In breast cancer survivors, depression is less common compared to anxiety1. However, it’s associated with a twofold increase for all-cause of mortality2. Symptoms of clinical depression include, at least two weeks of unusual sadness or decreased pleasure in daily activities, a decline in functioning, as well as five of the following; a significant change in weight or appetite, change in sleep (this can include either lack of sleep or excessive sleepiness), fatigue or loss of energy, guilt or worthlessness, low concentration or more indecisive, or suicidality. It may be something you notice yourself or observed by your friends and family.3
While some sadness or anxiety is normal when you have breast cancer, mood disturbances require treatment if they are severe, persistent, or accompanied by thoughts of death and dying. If this is the case for you, ask your oncology team or your family doctor. Treatments include talk therapies, and anti-depressants or anti-anxiety agents designed to lift mood disturbances. You may try relaxation exercises that can help improve your mood, such as, yoga, meditation, and massage.
It is important to get help immediately if you are experiencing thoughts of suicide.
It’s a complex psychological condition that is described as a sense of blame for the diagnosis, loss and grief. Additionally, feeling that you have done something wrong that can be never corrected as a result of having survived cancer3. This can lead to a mood disturbance. However, survivors may use this guilt to give back by participating in advocacy activities or positive health changes in health (diet, exercise and smoking cessation).
Cancer and its treatment can have a broad reach into the lives of cancer survivors, their caregivers and their social network (eg, friends, community, church). Specific issues that have been evaluated are discussed below.
Breast cancer exerts its effects on the spouse or significant other particularly during active treatment. Caring for a cancer patient can take a toll on the caregiver’s health. Available data has suggested that caregivers experience distress, anxiety and depression. Sharing thoughts and feelings about the cancer experience of both the patient and caregivers is found to decrease distress and/or depression.
Mothers with breast cancer report various concerns about their children, ranging from their daily disruptions to questions about dying and leaving their children behind. It can also be a difficult conversation to talk to your children about breast cancer. Children of parents who are breast cancer survivors may face psychosocial issues. These include feelings of uncertainty, anxiety and isolation. A child's age, cognitive capacities, strengths and gender may influence children responses to their mother’s breast cancer. Recent studies have shown that adolescent5. females were found to be the most negatively impacted5. One study demonstrated that among adolescent daughters of breast cancer survivors, those exhibiting greater anxiety had mothers who demonstrated greater anxiety in their relationship.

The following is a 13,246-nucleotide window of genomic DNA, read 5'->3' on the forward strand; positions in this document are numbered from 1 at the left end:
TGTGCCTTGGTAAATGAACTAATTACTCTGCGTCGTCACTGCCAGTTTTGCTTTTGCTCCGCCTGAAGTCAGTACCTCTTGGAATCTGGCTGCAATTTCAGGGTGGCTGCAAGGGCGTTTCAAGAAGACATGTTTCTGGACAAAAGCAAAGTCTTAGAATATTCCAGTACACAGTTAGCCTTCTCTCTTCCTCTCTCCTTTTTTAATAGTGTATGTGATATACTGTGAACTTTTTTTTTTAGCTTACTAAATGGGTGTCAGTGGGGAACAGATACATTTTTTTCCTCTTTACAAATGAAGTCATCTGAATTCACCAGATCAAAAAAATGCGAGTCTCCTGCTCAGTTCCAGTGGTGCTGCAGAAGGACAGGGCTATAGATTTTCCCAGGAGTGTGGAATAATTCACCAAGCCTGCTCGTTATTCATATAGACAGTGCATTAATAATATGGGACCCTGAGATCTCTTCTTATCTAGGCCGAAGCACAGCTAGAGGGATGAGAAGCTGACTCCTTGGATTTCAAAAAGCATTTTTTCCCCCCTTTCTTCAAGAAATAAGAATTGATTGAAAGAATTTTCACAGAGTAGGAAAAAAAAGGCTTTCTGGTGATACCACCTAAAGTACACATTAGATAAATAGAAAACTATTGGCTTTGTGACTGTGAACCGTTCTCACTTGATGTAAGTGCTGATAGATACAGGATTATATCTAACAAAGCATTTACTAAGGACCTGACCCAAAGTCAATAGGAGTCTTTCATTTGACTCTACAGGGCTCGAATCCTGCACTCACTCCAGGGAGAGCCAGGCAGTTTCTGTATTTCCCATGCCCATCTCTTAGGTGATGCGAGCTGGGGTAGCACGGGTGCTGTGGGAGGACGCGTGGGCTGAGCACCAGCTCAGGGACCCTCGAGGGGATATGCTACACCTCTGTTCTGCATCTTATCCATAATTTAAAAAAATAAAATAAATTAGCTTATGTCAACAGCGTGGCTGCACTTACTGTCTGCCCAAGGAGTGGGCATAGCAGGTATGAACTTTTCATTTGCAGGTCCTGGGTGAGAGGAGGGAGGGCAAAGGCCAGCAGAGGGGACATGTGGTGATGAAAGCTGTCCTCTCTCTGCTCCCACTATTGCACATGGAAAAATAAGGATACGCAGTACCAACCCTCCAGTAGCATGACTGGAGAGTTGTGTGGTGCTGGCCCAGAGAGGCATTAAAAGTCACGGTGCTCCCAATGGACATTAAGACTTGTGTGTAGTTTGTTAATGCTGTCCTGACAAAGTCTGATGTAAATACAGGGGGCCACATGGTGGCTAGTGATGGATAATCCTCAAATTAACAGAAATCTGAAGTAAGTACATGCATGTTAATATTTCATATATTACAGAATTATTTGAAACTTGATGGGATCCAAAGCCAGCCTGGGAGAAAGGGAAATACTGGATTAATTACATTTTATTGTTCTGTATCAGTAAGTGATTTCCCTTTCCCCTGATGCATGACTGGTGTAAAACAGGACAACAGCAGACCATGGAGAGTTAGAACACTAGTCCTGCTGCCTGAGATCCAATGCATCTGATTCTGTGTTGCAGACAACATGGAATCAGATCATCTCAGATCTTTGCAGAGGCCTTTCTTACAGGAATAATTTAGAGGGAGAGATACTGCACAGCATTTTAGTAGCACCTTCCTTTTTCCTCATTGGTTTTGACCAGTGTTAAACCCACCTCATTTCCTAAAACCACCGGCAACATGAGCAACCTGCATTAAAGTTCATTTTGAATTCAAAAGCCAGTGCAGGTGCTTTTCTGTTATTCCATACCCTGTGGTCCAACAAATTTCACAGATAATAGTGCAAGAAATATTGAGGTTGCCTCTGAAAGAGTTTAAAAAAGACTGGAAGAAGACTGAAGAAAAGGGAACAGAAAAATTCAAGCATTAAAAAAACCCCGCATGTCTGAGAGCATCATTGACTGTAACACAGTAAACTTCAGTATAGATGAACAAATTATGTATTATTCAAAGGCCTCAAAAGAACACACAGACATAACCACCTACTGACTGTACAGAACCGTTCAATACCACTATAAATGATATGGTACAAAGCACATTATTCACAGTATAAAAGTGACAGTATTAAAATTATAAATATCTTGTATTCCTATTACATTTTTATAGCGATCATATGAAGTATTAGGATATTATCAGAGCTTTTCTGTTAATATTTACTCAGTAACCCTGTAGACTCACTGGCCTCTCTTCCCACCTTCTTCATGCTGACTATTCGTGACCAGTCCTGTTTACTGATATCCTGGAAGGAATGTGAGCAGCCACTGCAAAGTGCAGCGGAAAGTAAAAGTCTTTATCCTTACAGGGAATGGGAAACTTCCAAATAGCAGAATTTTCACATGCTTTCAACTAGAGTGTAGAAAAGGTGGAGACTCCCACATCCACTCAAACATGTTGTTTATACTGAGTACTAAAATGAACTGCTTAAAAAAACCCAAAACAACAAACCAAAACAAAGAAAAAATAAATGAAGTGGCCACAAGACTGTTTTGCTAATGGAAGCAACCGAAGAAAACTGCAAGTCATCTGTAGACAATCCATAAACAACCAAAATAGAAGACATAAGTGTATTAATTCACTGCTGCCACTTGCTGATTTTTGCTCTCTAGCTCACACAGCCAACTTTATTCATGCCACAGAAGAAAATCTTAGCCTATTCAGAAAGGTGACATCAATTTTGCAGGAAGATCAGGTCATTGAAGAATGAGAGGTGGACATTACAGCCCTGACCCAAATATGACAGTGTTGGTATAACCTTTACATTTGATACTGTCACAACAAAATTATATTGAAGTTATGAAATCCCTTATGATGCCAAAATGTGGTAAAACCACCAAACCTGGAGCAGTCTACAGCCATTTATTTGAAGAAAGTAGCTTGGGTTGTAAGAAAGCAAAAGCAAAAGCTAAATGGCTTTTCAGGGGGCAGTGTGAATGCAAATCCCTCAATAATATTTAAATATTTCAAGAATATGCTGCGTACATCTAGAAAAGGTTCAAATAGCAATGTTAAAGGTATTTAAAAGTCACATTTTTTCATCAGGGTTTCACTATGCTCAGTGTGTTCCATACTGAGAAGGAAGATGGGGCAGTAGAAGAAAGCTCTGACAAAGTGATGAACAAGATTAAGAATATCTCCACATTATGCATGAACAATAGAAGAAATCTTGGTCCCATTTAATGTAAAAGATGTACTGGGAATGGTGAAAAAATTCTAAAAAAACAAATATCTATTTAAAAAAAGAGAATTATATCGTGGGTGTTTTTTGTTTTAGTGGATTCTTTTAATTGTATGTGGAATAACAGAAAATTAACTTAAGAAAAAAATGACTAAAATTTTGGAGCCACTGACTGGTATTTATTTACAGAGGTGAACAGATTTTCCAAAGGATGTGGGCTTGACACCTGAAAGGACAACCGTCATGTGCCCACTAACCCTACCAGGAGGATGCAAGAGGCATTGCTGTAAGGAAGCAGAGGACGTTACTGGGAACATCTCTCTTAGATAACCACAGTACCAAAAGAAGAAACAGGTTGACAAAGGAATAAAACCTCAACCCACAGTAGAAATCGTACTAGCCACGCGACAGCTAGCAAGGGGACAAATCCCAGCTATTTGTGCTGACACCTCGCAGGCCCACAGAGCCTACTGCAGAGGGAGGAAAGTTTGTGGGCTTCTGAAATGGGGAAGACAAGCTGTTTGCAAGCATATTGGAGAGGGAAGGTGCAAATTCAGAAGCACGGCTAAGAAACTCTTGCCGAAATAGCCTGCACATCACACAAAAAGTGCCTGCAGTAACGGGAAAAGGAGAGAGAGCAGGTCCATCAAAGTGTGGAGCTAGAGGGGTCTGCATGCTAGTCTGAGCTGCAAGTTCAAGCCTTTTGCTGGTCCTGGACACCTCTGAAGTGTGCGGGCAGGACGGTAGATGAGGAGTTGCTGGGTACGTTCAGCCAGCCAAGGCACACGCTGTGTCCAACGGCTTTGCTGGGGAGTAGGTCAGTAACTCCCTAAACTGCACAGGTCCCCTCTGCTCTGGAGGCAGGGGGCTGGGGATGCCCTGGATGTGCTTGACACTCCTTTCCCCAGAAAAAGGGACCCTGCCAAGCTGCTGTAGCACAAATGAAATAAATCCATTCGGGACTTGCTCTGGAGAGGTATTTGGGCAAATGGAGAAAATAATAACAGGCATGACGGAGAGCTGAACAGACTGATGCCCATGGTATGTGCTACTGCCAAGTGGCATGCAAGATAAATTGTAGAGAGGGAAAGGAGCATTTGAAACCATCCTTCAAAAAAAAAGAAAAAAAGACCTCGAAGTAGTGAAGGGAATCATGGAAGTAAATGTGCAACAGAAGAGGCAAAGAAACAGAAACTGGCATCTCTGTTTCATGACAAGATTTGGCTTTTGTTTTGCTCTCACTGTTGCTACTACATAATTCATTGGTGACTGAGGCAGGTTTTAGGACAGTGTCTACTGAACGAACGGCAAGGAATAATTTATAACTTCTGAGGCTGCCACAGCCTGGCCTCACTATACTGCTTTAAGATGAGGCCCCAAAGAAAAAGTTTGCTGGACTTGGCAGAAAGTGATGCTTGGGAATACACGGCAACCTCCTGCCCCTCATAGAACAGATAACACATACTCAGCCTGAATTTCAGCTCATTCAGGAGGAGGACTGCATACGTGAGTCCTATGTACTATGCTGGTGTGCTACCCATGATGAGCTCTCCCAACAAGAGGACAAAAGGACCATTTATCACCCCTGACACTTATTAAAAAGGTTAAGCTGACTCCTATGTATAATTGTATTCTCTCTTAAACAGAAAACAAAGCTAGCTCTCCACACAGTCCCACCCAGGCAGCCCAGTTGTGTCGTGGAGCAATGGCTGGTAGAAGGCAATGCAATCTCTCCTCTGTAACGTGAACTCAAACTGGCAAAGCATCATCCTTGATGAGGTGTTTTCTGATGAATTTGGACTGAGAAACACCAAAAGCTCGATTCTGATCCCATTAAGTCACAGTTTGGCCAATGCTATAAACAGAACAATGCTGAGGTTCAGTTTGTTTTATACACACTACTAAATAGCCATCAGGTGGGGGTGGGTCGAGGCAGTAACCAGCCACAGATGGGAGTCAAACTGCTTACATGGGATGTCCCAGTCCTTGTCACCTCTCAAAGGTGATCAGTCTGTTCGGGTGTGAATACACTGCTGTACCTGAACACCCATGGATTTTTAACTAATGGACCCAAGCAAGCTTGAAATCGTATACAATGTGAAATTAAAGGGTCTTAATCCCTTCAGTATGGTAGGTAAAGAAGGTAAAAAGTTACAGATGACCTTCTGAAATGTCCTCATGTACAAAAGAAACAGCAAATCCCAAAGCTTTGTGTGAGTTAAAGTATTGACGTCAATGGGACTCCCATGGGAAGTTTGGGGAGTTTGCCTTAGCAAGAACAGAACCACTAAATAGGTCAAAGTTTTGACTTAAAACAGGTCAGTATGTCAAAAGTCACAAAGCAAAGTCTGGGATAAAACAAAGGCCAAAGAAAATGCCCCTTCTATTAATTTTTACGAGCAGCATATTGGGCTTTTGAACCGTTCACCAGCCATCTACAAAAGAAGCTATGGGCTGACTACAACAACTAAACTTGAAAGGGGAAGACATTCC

Adjustment to work:
Work issues can be a major hurdle in adjustment after breast cancer. Returning to work can be difficult for many survivors as they are recovering from the physical and psychosocial issues related to cancer and its treatment. Worrying about health insurance and benefits poses a high priority concern. Other challenges include fatigue, physical limitations (difficulties with range of motion), psychological issues including anxiety and depression, and also menopausal symptoms. Self-employed survivors also have a more difficult time returning to work.
Poleshuck, E. L., Katz, J., Andrus, C. H., Hogan, L. A., Jung, B. F., Kulick, D. I., & Dworkin, R. H. (2006). Risk factors for chronic pain following breast cancer surgery: a prospective study.The Journal of Pain, 7(9), 626-634.
Andersen, K. G., & Kehlet, H. (2011). Persistent pain after breast cancer treatment: a critical review of risk factors and strategies for prevention.The Journal of Pain, 12(7), 725-746.
Speck, R. M., DeMichele, A., Farrar, J. T., Hennessy, S., Mao, J. J., Stineman, M. G., & Barg, F. K. (2012). Scope of symptoms and self-management strategies for chemotherapy-induced peripheral neuropathy in breast cancer patients.Supportive Care in Cancer, 20(10), 2433-2439.
Bandos, H., Melnikow, J., Rivera, D. R., Swain, S. M., Sturtz, K., Fehrenbacher, L., & Ganz, P. A. (2018). Long-term peripheral neuropathy in breast cancer patients treated with adjuvant chemotherapy: NRG Oncology/NSABP B-30.JNCI: Journal of the National Cancer Institute, 110(2), djx162.
Hadji, P. (2009). Aromatase inhibitor-associated bone loss in breast cancer patients is distinct from postmenopausal osteoporosis. Critical reviews in oncology/hematology, 69(1), 73-82.
Tesselaar, E., Flejmer, A. M., Farnebo, S., & Dasu, A. (2017). Changes in skin microcirculation during radiation therapy for breast cancer.Acta Oncologica, 56(8), 1072-1080.
Hermelink, K., Bühner, M., Sckopke, P., Neufeld, F., Kaste, J., Voigt, V., … & Harbeck, N. (2017). Chemotherapy and post-traumatic stress in the causation of cognitive dysfunction in breast cancer patients.JNCI: Journal of the National Cancer Institute, 109(10).
Biglia, N., Bounous, V. E., Malabaila, A., Palmisano, D., Torta, D. M. E., d’Alonzo, M., … & Torta, R. (2012). Objective and self‐reported cognitive dysfunction in breast cancer women treated with chemotherapy: a prospective study.European journal of cancer care, 21(4), 485-492.
Lange, M., & Joly, F. (2017). How to identify and manage cognitive dysfunction after breast cancer treatment.Journal of oncology practice, 13(12), 784-790.
Crandall, C., Petersen, L., Ganz, P. A., & Greendale, G. A. (2004). Association of breast cancer and its therapy with menopause-related symptoms.Menopause, 11(5), 519-530.
Rosenberg, S. M., & Partridge, A. H. (2013). Premature menopause in young breast cancer: effects on quality of life and treatment interventions.Journal of thoracic disease, 5(Suppl 1), S55.
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Tsaras, K., Papathanasiou, I. V., Mitsi, D., Veneti, A., Kelesi, M., Zyga, S., & Fradelos, E. C. (2018). Assessment of depression and anxiety in breast cancer patients: prevalence and associated factors. Asian Pacific journal of cancer prevention: APJCP, 19(6), 1661.
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Telling your children. (2020). Retrieved March 25, 2021, from https://www.cbcn.ca/en/children_and_breast_cancer